I was not so much “running away” from anything as I was “running towards” everything.
It’s been far too long since I added a virtual title to the book shelves of my Travel Porn book review series. Truth be told, up until recently, it had been a while since I read something in the wanderlust genre that really inspired me. I was starting to feel that old literary longing, a desire to read words so stirring that they inspire flight searches. But I was coming up empty. Then, in March, I arrived in Guatemala and crashed with my friend , an accomplished musician, traveler, and writer. When I mentioned I was in the market for a good read on my way up to Lake Atitlán, he presented a beautiful gift — his own recently self-published title, .
And I’m so glad he did.
A Look Inside
The Nomad’s Nomad is a collection of thirty-nine short stories of hope and hilarity.
What makes the Nomad’s Nomad special is that he’s not just a fantastic writer but a truly spectacular traveler. If I did not know the author personally, I might raise an eyebrow at the veracity of some of his tales, from trying to meet a Kenyan dictator at a soccer match, to financing a trip to the United Kingdom by selling loose cigarettes on the streets of London, to getting interviewed by Christiane Amanpour for his work running a malnourished children’s center in Guatemala, to dropping everything to hike a volcano in search of a rare butterfly with a Scottish entomology hobbyist, to joining fisherman for a day of work in a remote bay of Colombia. But having been lucky to tag along on a few of his day to day adventures myself, I can assure you that each one of them rings a thousand percent true (, I totally watched the Amanpour interview on YouTube.)
And, in a beautiful little bonus chapter, The Nomad’s Nomad introduced me to the poem Ithaka, by Constantine Cavafly, a new favorite I’ve now returned to countless times in the past months.
What I Liked
I loved this book. The short story format is one of my favorites, especially on the road! I love being able to absorb a bite-size story on the beach, in a bus, or sitting on my backpack in line somewhere.
While the book hops across the globe along with the author, common threads tie the geographically-spread stories together. There is the reckless search for adventure, the constant love for a close-knit family, and a struggle every nomad can relate to, the constant questioning of when to go home, and where this place called home exists. As he muses, “At some point, we all long for home. Home not as a place, but as a state of affairs where we can find familiar comforts and the intersecting lives of those we love.”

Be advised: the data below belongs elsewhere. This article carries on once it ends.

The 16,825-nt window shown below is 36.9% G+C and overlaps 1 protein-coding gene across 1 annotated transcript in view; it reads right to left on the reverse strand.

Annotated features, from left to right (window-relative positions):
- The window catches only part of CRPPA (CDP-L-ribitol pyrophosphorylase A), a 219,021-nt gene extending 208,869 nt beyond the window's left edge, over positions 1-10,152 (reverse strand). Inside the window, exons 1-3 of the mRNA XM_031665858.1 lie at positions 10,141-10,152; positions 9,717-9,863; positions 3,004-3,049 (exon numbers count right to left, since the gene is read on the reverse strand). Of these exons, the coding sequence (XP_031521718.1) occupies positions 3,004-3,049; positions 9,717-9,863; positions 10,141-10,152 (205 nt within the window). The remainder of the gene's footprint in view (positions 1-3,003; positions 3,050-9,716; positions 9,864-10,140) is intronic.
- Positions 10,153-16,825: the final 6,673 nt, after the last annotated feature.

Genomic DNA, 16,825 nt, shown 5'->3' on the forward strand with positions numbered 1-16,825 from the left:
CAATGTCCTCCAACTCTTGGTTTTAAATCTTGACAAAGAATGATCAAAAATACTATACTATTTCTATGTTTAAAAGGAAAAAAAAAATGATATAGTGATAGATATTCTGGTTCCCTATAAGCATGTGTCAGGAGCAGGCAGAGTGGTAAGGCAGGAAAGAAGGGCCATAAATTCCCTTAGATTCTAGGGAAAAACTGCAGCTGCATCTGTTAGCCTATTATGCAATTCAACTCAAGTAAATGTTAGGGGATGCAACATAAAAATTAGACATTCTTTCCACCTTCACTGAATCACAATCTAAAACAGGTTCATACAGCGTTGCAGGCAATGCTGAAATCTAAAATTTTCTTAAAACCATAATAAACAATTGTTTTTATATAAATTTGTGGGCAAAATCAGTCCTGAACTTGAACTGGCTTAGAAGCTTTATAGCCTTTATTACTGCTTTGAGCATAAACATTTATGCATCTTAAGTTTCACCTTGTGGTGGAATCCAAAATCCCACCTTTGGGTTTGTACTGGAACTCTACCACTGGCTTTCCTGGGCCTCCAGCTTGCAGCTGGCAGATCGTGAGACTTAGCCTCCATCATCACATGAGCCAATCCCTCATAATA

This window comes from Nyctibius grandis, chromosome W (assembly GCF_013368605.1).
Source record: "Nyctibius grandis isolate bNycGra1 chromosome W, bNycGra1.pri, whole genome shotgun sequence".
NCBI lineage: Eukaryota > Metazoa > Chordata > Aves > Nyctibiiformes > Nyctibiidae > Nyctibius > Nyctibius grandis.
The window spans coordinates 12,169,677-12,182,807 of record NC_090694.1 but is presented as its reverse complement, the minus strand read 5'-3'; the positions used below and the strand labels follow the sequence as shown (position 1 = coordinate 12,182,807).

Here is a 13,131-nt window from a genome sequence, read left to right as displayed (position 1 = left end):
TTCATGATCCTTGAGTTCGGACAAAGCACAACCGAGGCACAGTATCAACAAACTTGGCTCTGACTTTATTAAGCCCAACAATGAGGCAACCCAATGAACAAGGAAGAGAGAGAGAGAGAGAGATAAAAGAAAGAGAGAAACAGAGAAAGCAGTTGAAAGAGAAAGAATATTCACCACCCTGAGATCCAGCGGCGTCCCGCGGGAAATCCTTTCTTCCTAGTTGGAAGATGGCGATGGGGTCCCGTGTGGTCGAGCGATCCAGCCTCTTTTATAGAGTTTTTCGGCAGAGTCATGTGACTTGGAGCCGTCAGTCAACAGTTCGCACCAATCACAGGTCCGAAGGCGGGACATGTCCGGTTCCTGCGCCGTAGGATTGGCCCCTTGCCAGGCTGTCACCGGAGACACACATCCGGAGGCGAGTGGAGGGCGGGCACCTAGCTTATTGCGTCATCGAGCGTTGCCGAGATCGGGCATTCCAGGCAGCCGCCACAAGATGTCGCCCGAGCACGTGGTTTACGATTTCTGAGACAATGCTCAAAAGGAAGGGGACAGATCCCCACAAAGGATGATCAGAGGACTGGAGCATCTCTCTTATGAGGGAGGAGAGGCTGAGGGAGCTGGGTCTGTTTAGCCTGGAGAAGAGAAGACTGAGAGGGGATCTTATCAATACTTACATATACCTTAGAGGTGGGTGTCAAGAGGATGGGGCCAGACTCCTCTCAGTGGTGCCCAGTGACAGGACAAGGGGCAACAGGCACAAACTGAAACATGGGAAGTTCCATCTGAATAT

Luke’s love for Guatemala is tantamount to my own for a little place called Thailand — “a place that both felt like home and somewhere foreign.” Many of the stories circle around to Antigua, and anyone who has spent time as an expat will relate to his complex relationship with that city.
Yet as deep as the philosophizing goes, so too does the humor. I often laughed out loud, hard, and almost wore through the pages as I underlined phrases I wished I had written so vigorously.
It was a joy reading this book, from reminiscing about places I’ve been, to revisiting existential questions I’ve asked myself, to even reacquainting myself with some of the characters I’ve been lucky enough to meet in person.
What I Didn’t Like
When Luke and I chatted about the book upon my return to his couch in Antigua, I confessed that I had but one criticism. I don’t think the cover — the one thing I am not, in fact, meant to judge a book by — reflects the sophistication of the stories within. But once you crack the spine, it’s really golden.
Who This Book Is For
Backpackers, adventurers, armchair travelers, philosophers, Guatemala fans, expats, and aspiring writers looking for inspiration.
Now It’s Your Turn
Today I’m giving away a brand new copy of to one of you! Think of it as a virtual free bookshelf at your favorite hostel. Readers from all countries are welcome to enter.
Travel Porn is a feature in which I review books from my beloved travel literature genre. So far I’ve reviewed titles like Bangkok Noir, a short story collection that brings the noir genre to the steamy streets of Thailand, Hotel Honolulu, a fictional account of a Waikiki hotel manager’s quirky life in a paradise lost, Walking the Amazon, the true story of a man who spent 860 walking the entire length of the Amazon, Turn Right at Machu Picchu, a tale of the “discovery” of the world’s most famous lost city — and more! This genre, this kind of book — it’s travel porn, plain and simple. Find all reviews here.